Seal of Jezebel

Seal of Jezebel, stone, 9th–8th cent. BCE. Israel Museum, Jerusalem.

This large stone seal contains Egyptian symbols that were often used in Phoenicia in the late ninth or eighth century BCE. At the top is a crouching winged sphinx with a woman’s face and (part of) a female Isis/Hathor crown. The body of the sphinx is a lioness.To the left is an Egyptian ankh, the sign of life. A line then divides these symbols from a lower register. Below the line is a winged disk. Below this is a falcon flanked by two uraeus, the cobra most commonly seen on the headdresses of Egyptian royalty and divinities. A lotus lies at the feet of the falcon which refers to regeneration but also is a typical female symbol generally connected to women, but especially royal women. The seal has the letters YZBL on it in the paleo-Hebrew script used before the Babylonian exile so attempts have been made to link it to Jezebel, the wife of King Ahab of Israel. Although the circumstances of its discovery are not known this seal was donated to the Israel Department of Antiquities in the 1960s and is on display in the Israel Museum.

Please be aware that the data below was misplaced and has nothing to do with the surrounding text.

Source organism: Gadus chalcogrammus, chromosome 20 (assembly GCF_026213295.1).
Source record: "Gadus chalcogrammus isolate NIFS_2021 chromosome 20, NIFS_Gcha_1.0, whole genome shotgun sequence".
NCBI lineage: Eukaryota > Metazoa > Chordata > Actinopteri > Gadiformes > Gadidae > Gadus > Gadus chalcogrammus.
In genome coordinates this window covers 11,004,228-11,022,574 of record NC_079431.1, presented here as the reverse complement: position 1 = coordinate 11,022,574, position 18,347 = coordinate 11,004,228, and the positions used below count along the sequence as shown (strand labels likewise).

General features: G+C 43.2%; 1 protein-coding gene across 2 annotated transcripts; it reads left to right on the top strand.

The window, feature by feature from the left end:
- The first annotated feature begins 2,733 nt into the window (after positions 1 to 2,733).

Of or relating to ancient lower Mesopotamia and its empire centered in Babylon.

general condition of living away from ones homeland or specifically the Babylonian captivity

The Egyptian goddess of love and fertility.

A West Semitic language, in which most of the Hebrew Bible is written except for parts of Daniel and Ezra. Hebrew is regarded as the spoken language of ancient Israel but is largely replaced by Aramaic in the Persian period.

A powerful ancient Egyptian goddess whose purview included maternity, magic, and the Pharaoh's lineage.

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